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Published on February 13, 2008

Author: Reaa

Source: authorstream.com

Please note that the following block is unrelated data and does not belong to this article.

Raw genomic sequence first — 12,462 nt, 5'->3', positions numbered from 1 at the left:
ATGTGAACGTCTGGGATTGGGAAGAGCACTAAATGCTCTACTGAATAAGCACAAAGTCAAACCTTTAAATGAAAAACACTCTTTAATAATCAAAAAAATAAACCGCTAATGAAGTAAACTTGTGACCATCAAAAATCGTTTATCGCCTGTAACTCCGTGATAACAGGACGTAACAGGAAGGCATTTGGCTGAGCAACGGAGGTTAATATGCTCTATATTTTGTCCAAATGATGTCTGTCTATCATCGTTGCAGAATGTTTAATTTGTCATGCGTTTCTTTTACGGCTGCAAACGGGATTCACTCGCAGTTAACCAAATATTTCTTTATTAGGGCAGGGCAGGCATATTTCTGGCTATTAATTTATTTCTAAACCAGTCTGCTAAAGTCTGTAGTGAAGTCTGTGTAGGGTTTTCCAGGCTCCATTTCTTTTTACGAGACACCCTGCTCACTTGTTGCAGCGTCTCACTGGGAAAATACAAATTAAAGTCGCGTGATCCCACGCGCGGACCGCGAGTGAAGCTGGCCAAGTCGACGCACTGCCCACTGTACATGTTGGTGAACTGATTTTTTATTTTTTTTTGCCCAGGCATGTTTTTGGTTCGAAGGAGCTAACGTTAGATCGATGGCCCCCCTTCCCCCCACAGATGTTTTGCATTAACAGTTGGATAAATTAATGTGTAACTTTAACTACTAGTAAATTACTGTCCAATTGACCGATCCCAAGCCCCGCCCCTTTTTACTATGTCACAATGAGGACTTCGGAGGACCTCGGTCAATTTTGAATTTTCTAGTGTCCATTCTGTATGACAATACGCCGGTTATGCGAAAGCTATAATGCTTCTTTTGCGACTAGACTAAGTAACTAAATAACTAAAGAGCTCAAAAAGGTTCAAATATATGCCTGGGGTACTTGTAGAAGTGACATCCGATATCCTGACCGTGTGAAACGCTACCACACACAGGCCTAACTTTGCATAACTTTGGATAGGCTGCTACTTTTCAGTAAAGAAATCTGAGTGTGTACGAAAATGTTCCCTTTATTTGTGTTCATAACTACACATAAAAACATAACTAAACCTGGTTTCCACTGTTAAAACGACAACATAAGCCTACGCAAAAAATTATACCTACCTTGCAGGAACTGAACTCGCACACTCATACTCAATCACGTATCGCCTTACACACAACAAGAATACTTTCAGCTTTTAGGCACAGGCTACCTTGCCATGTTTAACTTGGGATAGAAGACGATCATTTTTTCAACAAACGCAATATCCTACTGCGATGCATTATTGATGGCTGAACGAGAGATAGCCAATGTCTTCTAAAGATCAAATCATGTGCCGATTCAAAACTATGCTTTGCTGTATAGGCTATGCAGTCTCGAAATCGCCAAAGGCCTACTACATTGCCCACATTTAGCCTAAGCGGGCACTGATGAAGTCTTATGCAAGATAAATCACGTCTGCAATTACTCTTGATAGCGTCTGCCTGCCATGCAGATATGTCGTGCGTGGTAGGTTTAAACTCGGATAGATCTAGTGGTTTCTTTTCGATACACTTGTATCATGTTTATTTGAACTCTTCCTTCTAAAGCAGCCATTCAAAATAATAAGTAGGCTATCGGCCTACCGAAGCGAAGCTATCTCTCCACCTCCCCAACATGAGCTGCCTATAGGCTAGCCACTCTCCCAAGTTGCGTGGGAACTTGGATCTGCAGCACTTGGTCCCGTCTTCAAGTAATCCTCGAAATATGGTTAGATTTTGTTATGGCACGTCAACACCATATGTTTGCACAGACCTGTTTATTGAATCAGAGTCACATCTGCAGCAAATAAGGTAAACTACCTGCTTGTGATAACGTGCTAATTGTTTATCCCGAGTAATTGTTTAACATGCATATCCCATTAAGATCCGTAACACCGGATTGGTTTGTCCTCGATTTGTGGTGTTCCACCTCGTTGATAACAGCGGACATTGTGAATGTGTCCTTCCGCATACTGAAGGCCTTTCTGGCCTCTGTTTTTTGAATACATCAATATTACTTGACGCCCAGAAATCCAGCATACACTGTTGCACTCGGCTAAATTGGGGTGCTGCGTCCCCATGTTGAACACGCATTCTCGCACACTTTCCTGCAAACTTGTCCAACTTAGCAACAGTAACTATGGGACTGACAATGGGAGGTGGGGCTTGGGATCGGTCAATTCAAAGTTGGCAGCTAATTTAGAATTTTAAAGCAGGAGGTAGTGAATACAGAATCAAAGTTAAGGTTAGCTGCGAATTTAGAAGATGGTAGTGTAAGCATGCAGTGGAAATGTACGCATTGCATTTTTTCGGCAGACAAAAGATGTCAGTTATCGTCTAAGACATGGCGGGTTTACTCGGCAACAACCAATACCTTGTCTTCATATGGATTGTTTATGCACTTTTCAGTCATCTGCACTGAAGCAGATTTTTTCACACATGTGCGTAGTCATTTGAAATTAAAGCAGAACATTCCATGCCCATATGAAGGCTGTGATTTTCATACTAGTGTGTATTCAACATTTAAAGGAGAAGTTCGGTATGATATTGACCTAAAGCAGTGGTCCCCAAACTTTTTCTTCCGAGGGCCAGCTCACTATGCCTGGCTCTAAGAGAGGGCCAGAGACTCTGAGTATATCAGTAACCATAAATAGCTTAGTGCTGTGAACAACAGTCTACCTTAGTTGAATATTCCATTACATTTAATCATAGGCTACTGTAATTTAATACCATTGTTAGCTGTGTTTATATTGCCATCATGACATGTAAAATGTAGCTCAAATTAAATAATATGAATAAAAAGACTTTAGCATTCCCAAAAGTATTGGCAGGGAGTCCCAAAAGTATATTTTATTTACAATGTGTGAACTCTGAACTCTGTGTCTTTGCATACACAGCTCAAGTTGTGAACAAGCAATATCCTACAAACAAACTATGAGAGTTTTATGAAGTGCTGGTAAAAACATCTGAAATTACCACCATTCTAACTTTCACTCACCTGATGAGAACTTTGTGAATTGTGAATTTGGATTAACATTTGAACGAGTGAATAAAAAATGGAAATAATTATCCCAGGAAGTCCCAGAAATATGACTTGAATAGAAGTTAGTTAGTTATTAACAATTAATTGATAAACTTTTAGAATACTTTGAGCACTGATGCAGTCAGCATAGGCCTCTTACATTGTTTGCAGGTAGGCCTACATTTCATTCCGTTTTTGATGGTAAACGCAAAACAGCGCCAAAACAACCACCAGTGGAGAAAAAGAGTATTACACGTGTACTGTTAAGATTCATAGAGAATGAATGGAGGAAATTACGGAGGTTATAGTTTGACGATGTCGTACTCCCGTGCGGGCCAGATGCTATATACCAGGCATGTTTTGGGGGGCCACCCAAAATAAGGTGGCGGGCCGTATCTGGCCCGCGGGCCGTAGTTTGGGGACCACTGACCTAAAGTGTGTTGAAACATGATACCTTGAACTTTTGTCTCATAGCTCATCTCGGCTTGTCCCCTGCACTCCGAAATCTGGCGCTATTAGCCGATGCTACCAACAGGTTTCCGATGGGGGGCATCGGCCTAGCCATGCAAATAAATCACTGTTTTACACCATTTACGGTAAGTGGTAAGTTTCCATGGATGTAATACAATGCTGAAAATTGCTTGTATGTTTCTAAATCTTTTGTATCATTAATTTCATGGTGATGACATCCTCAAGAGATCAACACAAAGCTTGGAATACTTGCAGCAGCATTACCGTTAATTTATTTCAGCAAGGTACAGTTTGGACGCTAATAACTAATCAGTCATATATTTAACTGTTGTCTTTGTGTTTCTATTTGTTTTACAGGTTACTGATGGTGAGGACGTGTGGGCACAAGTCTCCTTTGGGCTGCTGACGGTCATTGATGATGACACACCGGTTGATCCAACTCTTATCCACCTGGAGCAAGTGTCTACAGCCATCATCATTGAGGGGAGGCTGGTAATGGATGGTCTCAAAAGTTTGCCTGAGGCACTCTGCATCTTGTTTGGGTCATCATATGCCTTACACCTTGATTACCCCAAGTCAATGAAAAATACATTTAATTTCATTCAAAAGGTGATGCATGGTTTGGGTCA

都柏林核心集:  都柏林核心集 Outline:  Outline Introduction to Dublin Core Dublin Core Metadata Element Set Dublin Core in the Real World Extending Dublin Core Encoding Dublin Core Introduction to Dublin Core:  Introduction to Dublin Core Background:  Background An attempt to improve resource discovery on the Web Demand for resource discovery Demand for resource description Demand for resource evaluation Now adopted by many resource description communities Museums, libraries, government agencies, and commercial organizations Dublin Core的緣起:  Dublin Core的緣起 都柏林核心集是1995年3月由OCLC和NCSA所聯合贊助的研討會,在邀請五十二位來自圖書館、電腦、網路方面的學者和專家,共同研討下的產物 研討會的中心問題是如何用一個簡單的metadata記錄來描述種類繁多的電子物件? Primary Goal of Dublin Core:  Primary Goal of Dublin Core 建立一套描述網路上電子文件特色的方法,來協助資訊檢索 提供一套簡易的資料描述格式,來滿足大多數非圖書館專業人員的需求 Building an interdisciplinary consensus about a core element set for resource discovery Simplicity of creation and maintenance Semantic Interoperability (Commonly understood semantics) International Consensus Flexible extensibility Metadata modularity on the Web Dublin Core處理的對象:  Dublin Core處理的對象 根據研討會的報告,都柏林核心集處理的對象,將祇限於「類文件物件」(Document-Like Objects,簡稱DLO) 事實上,對於非DLO,甚至非電子檔案都可以用Dublin Core著錄 DLO是一種可用類似描述傳統印刷文字媒體方式,加以描述的電子檔案 都柏林核心集祇規範那些在大多數情況下,必須提及的資料特性 設計原理:  設計原理 同時具有意義明確、彈性、最小規模等三項特色 設計上秉持的原則:內在本質原則、易擴展原則、語法獨立原則、無必須項原則、可重覆原則、可修飾原則 內在本質原則(Intrinsicality) :  內在本質原則(Intrinsicality) 祇描述跟作品內容和實體相關的特質,例如主題(Subject)屬於作品的內在本質。但是收費和存取規定,則屬於作品的外在特質 因為著錄資訊全來自資料本身,並不須要再額外去找其他的參考來源,很顯然的可以大幅減輕著錄者的負擔,對各種專業人士來說,也是較可被接受的一種方式 易擴展原則(Extensibility):  易擴展原則(Extensibility) 應允許地區性資料以特定規範的方式出現,也應保持metadata日後易擴充的特性,以及保有向後相容的能力 此原則是為了適應全球網路的作業環境,因眾多的站台各有自己獨特的資料種類和需求,因此必須有適當的彈性 無必須項原則(Optionality):  無必須項原則(Optionality) 所有資料項都是可有可無的選擇項,以保持彈性和鼓勵各種專業人士參與製作 傳統的圖書館著錄格式如 MARC等,都有必須著錄項,如題名項和作者項等,主要不外乎是要維持一定的著錄品質。但為了鼓勵著錄,和強調有資料總比沒資料好的原則,都柏林核心集決定不硬性規定任何必須著錄項 可重覆原則(Repeatability):  可重覆原則(Repeatability) 所有資料項均可重覆 此原則進一步簡化許多著錄規則,如在此一原則下,將不區分作者的排名。傳統上為了決定第一作者或是題名,著錄規則中往往有很多的篇幅來規範。從檢索的角度來看,讀者何嘗在意一本書內的排名次序,眾多的題名,也可藉由電腦的輔助,輕易來加以檢索或處理 可修飾原則(Modifiability):  可修飾原則(Modifiability) 資料項可用修飾詞(Qualifier)來進一步修飾其意義 這原則使都柏林核心集非常有彈性,可同時滿足圖書館專業和非專業人員的需求。對欲維持一定品質的專業人員而言,透過附加修飾詞的方式,可明確指出所使用的資訊來自何處 When should I Use DC:  When should I Use DC You have a rich standard, need simpler one You want to disclose your data to other communities using commonly understood semantics You want to provide unified access to databases with different underlying schemas You need core description semantics and don’t feel compelled to invent them anew. Dublin Core Metadata Element Set:  Dublin Core Metadata Element Set An Element is a property of a resource. As intended here, "properties" are attributes of resources -- characteristics that a resource may "have", such as a Title, Publisher, or Subject. Dublin Core Element Sets:  Dublin Core Element Sets Title Creator Subject Description Publisher Contributor Date Type Format Identifier Source Language Relation Coverage Rights 15 elements of descriptive metadata Classification of DC Element Set:  Classification of DC Element Set Content Coverage Description Type Relation Source Subject Title Intellectual property Contributor Creator Publisher Rights Instantiation Date Format Identifier Language Reference:  Reference http://dublincore.org/ http://dublincore.org/documents/ http://dublincore.org/documents/usageguide/ http://www.dublincore.org/documents/dces/ http://dublincore.org/documents/dcmi-terms/ http://dublincore.org/documents/dcmi-type-vocabulary/ Title:  Title The name given to the resource by the Creator or Publisher 若有數個可能的名稱可選擇,則用重複的Title 若用以描述HTML 檔,將該檔的<Title>內容放入 Examples Title = A Pilot's Guide to Aircraft Insurance Title = The Sound of Music Title = Green on Greens Title = AOPA's Tips on Buying Used Aircraft Creator or Author:  Creator or Author The person or organization primarily responsible for creating the intellectual content of the resource. authors: written documents artists, photographers, or illustrators: visual resources. 若有多個Author,則用重複的Creator,順序是按照Resource給定的Author順序 Creator or Author (Cont.):  Creator or Author (Cont.) Personal Creator 先姓再名 若搞不清楚姓與名,則按照Resource上的寫法 Examples Creator = Duncan, Phyllis-Anne Creator = Melendez Santiago, Maria Luz Creator = Maimonides Creator = Park Sung Hee Creator or Author (Cont.):  Creator or Author (Cont.) Organizational creator 若組織是有Hierarchy的,由大到小,中間以句點分開。但若是搞不清楚Hierarchy,照寫。 Examples Creator = United States. Internal Revenue Service Creator = Federal Aviation Administration. Aviation Safety Program NOT Aviation Safety Program of the Federal Aviation Administration Art Institute of Chicago Baltimore County Medical Society Creator or Author (Cont.):  Creator or Author (Cont.) 若Creator與Publisher相同,勿在Publisher中重複 一般而言 個人: Creator 組織: Publisher 責任比較輕的: Contributor Subject or Keywords :  Subject or Keywords The topic of the resource Use keywords or phrase Use of controlled vocabularies (MeSH) and formal classification schemes (DDC, LCC) is encouraged Select subject keywords from Title or Description Choose the most significant and unique words for keywords Subject or Keywords (Cont.):  Subject or Keywords (Cont.) Examples Subject = Aircraft leasing and renting Subject = Olympic skiing Subject = Street, Picabo Subject = heart attack Subject = Myocardial Infarction; Pericardial Effusion (MeSH) Subject = Vietnam war Subject = Vietnamese Conflict, 1961-1975 (LCSH) Description:  Description A textual description of the content of the resource Abstracts: document-like objects Content descriptions: visual resources 由於Description可做為Evaluation與檢索之用,必須小心著錄 Description should be limited to a few brief sentences 對於非文字形態的描述,則可在Description中給定一Link到該描述 Publisher:  Publisher The entity responsible for making the resource available in its present form publishing house, a university department, or a corporate entity If Creator and Publisher are the same, do not repeat the name in the Publisher Examples Publisher = Moguls Anonymous Publisher = Microsoft Corporation Contributor:  Contributor A person or organization not specified in Creator who has made significant contributions to the resource but whose contribution is secondary to any person or organization specified in Creator Editor, transcriber, and illustrator Date:  Date A date associated with an event in the life cycle of the resource. Typically, Date will be associated with the creation or availability of the resource. Recommended best practice for encoding the date value is defined in a profile of ISO 8601 (http://www.w3.org/TR/NOTE-datetime) Examples(YYYY-MM-DD) Date = 1999-03-02 Date = 1999-03 Date = 1999 Date = 1999-03-02T19:05:02+08:00 Date = 1999-03-02T19:05+08:00 Resource Type :  Resource Type The nature or genre of the content of the resource. Type includes terms describing general categories, functions, genres, or aggregation levels for content. 作品的類型或所屬的抽象範疇,例如網頁、 小說、 詩、 技術報告、 字典等 Recommended best practice is to select a value from a controlled vocabulary http://www.dublincore.org/documents/dcmi-type-vocabulary/ Text, Image, sound, data, software, interactive, physical object… To describe the physical or digital manifestation of the resource, use the FORMAT element Resource Type (Cont.):  Resource Type (Cont.) Text A text is a resource whose content is primarily words for reading. For example - books, letters, dissertations, poems, newspapers, articles, archives of mailing lists. Note that facsimiles or images of texts are still of the genre text. Image An image is a primarily symbolic visual representation other than text. For example - images and photographs of physical objects, paintings, prints, drawings, other images and graphics, animations and moving pictures, film, diagrams, maps, musical notation. Note that image may include both electronic and physical representations. Resource Type (Cont.):  Resource Type (Cont.) Sound A sound is a resource whose content is primarily intended to be rendered as audio. For example - a music playback file format, an audio compact disc, and recorded speech or sounds. Dataset A dataset is information encoded in a defined structure (for example, lists, tables, and databases), intended to be useful for direct machine processing. Software Software is a computer program in source or compiled form which may be available for installation non-transiently on another machine. For software which exists only to create an interactive environment, use interactive instead. Resource Type (Cont.):  Resource Type (Cont.) InteractiveResource An interactive resource is a resource which requires interaction from the user to be understood, executed, or experienced. For example - forms on web pages, applets, multimedia learning objects, chat services, virtual reality. PhysicalObject An inanimate, three-dimensional object or substance. For example -- a computer, the great pyramid, a sculpture. Note that digital representations of, or surrogates for, these things should use Image, Text or one of the other types. Resource Type (Cont.):  Resource Type (Cont.) 若該Resource有多種主要形式,可採用重複的Type來描述 Electronic art exhibition catalog Type=image Type=text Multimedia educational program with interactive assignments Type=text Type=image Type=software Type=interactive Because different communities or domains are expected to use a variety of type vocabularies, best practice to ensure interoperability is to include at least one general type term in addition to the domain specific type term(s), in separate Type element iterations Format:  Format The physical or digital manifestation of the resource Format may include the media-type or dimensions of the resource. Examples of dimensions include size and duration Format may be used to identify the software, hardware, or other equipment needed to display or operate the resource. Should be selected from an list For example, the list of Internet Media Types [http://www.isi.edu/in-notes/iana/assignments/media-types/media-types] defining computer media formats). Format (Cont.):  Format (Cont.) In addition to the specific physical or electronic media format, information concerning the size of a resource may be included in the content of the Format element if available. In resource discovery size, extent or medium of the resource might be used as a criterion to select resources of interest, since a user may need to evaluate whether they can make use of the resource within the infrastructure available to them. Example 1 TYPE = image FORMAT = image/gif 640*512 pixels Example 2: The Bronco Buster TYPE = physical object FORMAT = bronze 22 in Identifier:  Identifier An unambiguous reference to the resource within a given context URL/URN, ISBN, DOI… Can also be used for local identifiers (e.g. ID numbers or call numbers) assigned by Creator It should not be used for identification of the metadata record itself Examples Identifier = http://www.nctu.edu.tw Identifier=0385424728 [ISBN] Identifier=H-A-X 5690B [publisher number] Source:  Source Information about a second resource from which the present resource is derived Recommended practice is to use Relation The present resource may be derived from the Source resource in whole or in part. Recommended best practice is to identify the referenced resource by means of a string or number conforming to a formal identification system Example Source="RC607.A26W574 1996" [where "RC607.A26W574 1996" is the call number of the print version of the resource, from which the present version was scanned] Source="Image from page 54 of the 1922 edition of Romeo and Juliet" Language:  Language The language of the intellectual content of the resource Recommended best practice is to use RFC 3066 which, in conjunction with ISO639, defines two- and three-letter primary language tags with optional subtags. Examples include "en" or "eng" for English, "akk" for Akkadian", and "en-GB" for English used in the United Kingdom Coded or textual information can be used If the content is in more than one language, the element may be repeated. Language=en-US Language=Primarily English, with some abstracts also in French Relation (Cont.):  Relation (Cont.) An identifier of a second resource and its relationship to the present resource Recommended best practice is to identify the referenced resource by means of a string or number conforming to a formal identification system IsPartOf -- HasPart IsVersionOf -- HasVersion IsFormatOf -- HasFormat References -- IsReferencedBy IsBasedOn -- IsBasisFor Requires -- IsRequiredBy Relation (Cont.):  Relation (Cont.) Expression Title="the present resource“ Relation="relationship-type [space] unique identifer for the related resource" Because the refined terms used with Relation provide significantly more information to a user than the unqualified use of Relation, implementors who are describing heavily interrelated resources might choose to use qualified Dublin Core Coverage:  Coverage The extent or scope of the content of the resource Coverage will include spatial location (a place name or geographic coordinates), temporal period (a period label, date, or date range) or jurisdiction (such as a named administrative entity). Recommended best practice is to select a value from a controlled vocabulary and to use, where appropriate, named places or time periods in preference to numeric identifiers such as sets of coordinates or date ranges Examples Coverage=1995-1996 Coverage=Boston, MA Coverage=17th century Coverage=Upstate New York Rights Management:  Rights Management Information about rights held in and over the resource Rights Management A rights-management statement An identifier linking to a rights management statement An identifier linking to a service providing information about rights management for the resource Rights information often encompasses Intellectual Property Rights (IPR), Copyright, and various Property Rights. If the rights element is absent, no assumptions can be made about the status of these and other rights with respect to the resource Right = http://cs-tr.cs.cornell.edu/Dienst/Repository/2.0/Terms Audience:  Audience A new element in the qualified DC A class of entity for whom the resource is intended or useful. A class of entity may be determined by the creator or the publisher or by a third party Audience terms are best utilized in the context of formal or informal controlled vocabularies. None are presently recommended or registered by DCMI, but several communities of interest are engaged in setting up audience vocabularies. Examples: Audience="elementary school students" Audience="ESL teachers" Audience="deaf adults" Dublin Core in the Real World:  Dublin Core in the Real World DC in the Real World:  DC in the Real World DC originally designed with electronic resources in mind Physical resources are fundamentally different Issues of surrogacy become more important Genre, Type, and Format models very greatly Difficult to remember what is being described, and which characteristics of the resource and its surrogates are correct Introducing Physical Objects:  Introducing Physical Objects Aspects of the real world are key to what museums do Physical objects have dimensions 23 * 46 cm 12 * 52 * 18 in 18.6 cm3 Physical objects have a form Oil on canvas Tadcaster limestone Stainless steel Introducing Physical Objects (Cont.):  Introducing Physical Objects (Cont.) Physical objects change over time Constructed between AD524 and 873 Repaired in AD1270 Incorporated into ornamental arch in AD1320 Physical objects move Cast in Beijing Used in Shanghai Taken to Hong Kong On display in Taipei Introducing Physical Objects (Cont.):  Introducing Physical Objects (Cont.) Physical objects are associated with people Written by William Shakespeare Acquired by Lord Elgin Decreed by the Emperor Hadrian Associated with Prince Charles Edward Stuart Physical objects are contextualized Fired at the Battle of Trafalgar Carried on Apollo 11 from the moon Printed on the first printing press Salvaged from the Titanic Introducing Collections :  Introducing Collections Museum objects, whether original or surrogate, are normally part of a collection Collections may be ‘real’ the Sutton Hoo hoard the Chinese Warriors …an aspect of the process by which objects enter the museum… the Burrell Collection Solomon Guggengeim’s art collection … or simply practical Coins at the British Museum the Tate Gallery’s collection of works by Da Vinci Introducing Surrogacy:  Introducing Surrogacy Many of the resources we describe are surrogates for something else a Photograph of King Tutankhamen’s death mask a Photograph of a statue of George Washington a film of President Kennedy’s assassination a sound recording of Neil Armstrong’s “One small step for man…” speech on the moon a copy of the Mona Lisa a model of the Great Wall of China a reproduction of the Chinese Warriors Issues of Surrogacy:  Issues of Surrogacy Many of the resources we describe are surrogates for something else We need to be clear whether we are describing the resource or its surrogate the sculptor of a statue is often not who person who made its photographic surrogate the model of the Great Wall of China is unlikely to have been created at the same date as the Great Wall of China itself the format of a computer image of the Mona Lisa (image/jpeg ?) is not the same as the format of the original painting (oil on canvas) 1:1 Principle:  1:1 Principle A discrete resource should have a discrete metadata record Resolve issues over original versus surrogate and item versus collection Associated resources should be linked together by means of the Relation element in DC 1:1 Principle (Cont.):  1:1 Principle (Cont.) In a record describing a photo of “MOULIN DE LA GALETTE” on a web page Renoir is not the creator of the image The image was not created during the 19 century … but you might include these as Subject terms, and you could usefully provided a link to the record describing the real painting via DC’s Relation element 1:1 Principle (Cont.):  1:1 Principle (Cont.) Equally, in describing the painting itself http://www.cc…/…/moulin.jpg is not the Identifier of the painting but you might link to this image via Relation, just to show people what the painting looks like. Extending Dublin Core:  Extending Dublin Core Extending DC?:  Extending DC? <Creator> Paul Paul Inc. ? Paul xyz ? xyz Paul ? <Creator> <fore name> Paul  Paul Inc.  Paul xyz  xyz Paul Extending DC (Semantic Refinement):  Extending DC (Semantic Refinement) Improve descriptive precision by adding sub-structure (element qualifier and value qualifier) Creator First Name Surname Affiliation Contact Info. Element Qualifier:  Element Qualifier Refine or enhance the meaning of DC by adding qualifiers to DC elements Creator (DC.Creator) Surname (DC.Creator.Surname) Firstname (DC.Creator.Firstname) Date (DC.Date) Created (DC.Date.Created) LastModified (DC.Date.LastModified) Element Qualifier (Cont.):  Element Qualifier (Cont.) Also called element refinement An Element Refinement is a property of a resource which shares the meaning of a particular DCMI Element but with narrower semantics. In some application environments (notably HTML-based encodings), Element Refinements are used together with Elements in the manner of natural-language "qualifiers" (i.e., adjectives). However, since Element Refinements are properties of a resource (like Elements), Element Refinements can alternatively be used in metadata records independently of the properties they refine. In DCMI practice, an Element Refinement refines just one parent DCMI property. Value Qualifier:  Value Qualifier Refine or enhance the interpretation of the value Date=1994-05-02 (Scheme=ISO8601) Language=es (Scheme=rfc1766) Subject=Myocardial Infraction; Pericardial Effusion (Scheme=MeSH) Value Qualifier (Cont.):  Value Qualifier (Cont.) Also called Encoding Scheme An Encoding Scheme provides contextual information or parsing rules that aid in the interpretation of a term value. Such contextual information may take the form of controlled vocabularies, formal notations, or parsing rules. If an Encoding Scheme is not understood by a client or agent, the value may still be useful to a human reader. There are two types of Encoding Scheme Vocabulary Encoding Schemes: indicate that the value is a term from a controlled vocabulary, such "China - History" from LCSH Syntax Encoding Schemes: indicate that the value is a string formatted in accordance with a formal notation, such as "2000-01-01" as the standard expression of a date. Dumb-Down Principle:  Dumb-Down Principle The use of qualifiers as an additional level of detail introduces the situation where a client can encounter collections of resources that are described using DC with qualifiers that are unknown to the client application. This can happen either because the client does not support qualifiers and the collection does, or the collection supports specialized qualifiers developed by implementors for specific local or domain needs. The useful interpretation of such descriptions will depend on the ability to ignore the unknown qualifiers and fall back on the broader meaning of the element in its unqualified form Dumb-Down Principle (Cont.):  Dumb-Down Principle (Cont.) The qualification of Dublin Core Elements is guided by a rule known colloquially as the Dumb-Down Principle. A client should be able to ignore any qualifier and use the value as if it were unqualified. While this may result in some loss of specificity, the remaining term value (minus the qualifier) must continue to be generally correct and useful for discovery. Qualification is therefore supposed only to refine, not extend the semantic scope of an Element. Extending DC (Modular Approach):  Extending DC (Modular Approach) Modular extensibility… Additional elements to support local needs Complementary packages of metadata Encoding Dublin Core:  Encoding Dublin Core Encoding Dublin Core:  Encoding Dublin Core HTML Unqualified Qualified Overloaded content (HTML 3.2) Additional attribute (HTML 4) Encoding sub-element XML and RDF Use a RDBMS-enabled tool Semantic, Structure, Syntax:  Semantic, Structure, Syntax Encoding DC -- Unqualified:  Encoding DC -- Unqualified <HEAD> <META NAME=“DC.Title” CONTENT=“NCTU DL”> <META NAME=“DC.Subject” CONTENT=“Digital Library, Metadata”> </HEAD> Encoding DC – Qualified (HTML 3.2):  Encoding DC – Qualified (HTML 3.2) <HEAD> <META NAME=“DC.Subject” CONTENT=“ (SCHEME=MESH) (LANG=EN) Myocardial Infarction; Pericardial Effusion”> </HEAD> Encoding DC – Qualified (HTML 4):  Encoding DC – Qualified (HTML 4) <HEAD> <META NAME=“DC.Subject” SCHEME=“MESH” LANG=“EN” CONTENT=“ Myocardial Infarction; Pericardial Effusion”> </HEAD> Encoding DC – Sub-Elements:  Encoding DC – Sub-Elements <HEAD> <META NAME=“DC.Date.Created” CONTENT=“ (SCHEME=ISO8601) 2000-03-18”> <META NAME=“DC.Date.Modified” SCHEME=“ISO8601” CONTENT=“2000-03-20”> </HEAD>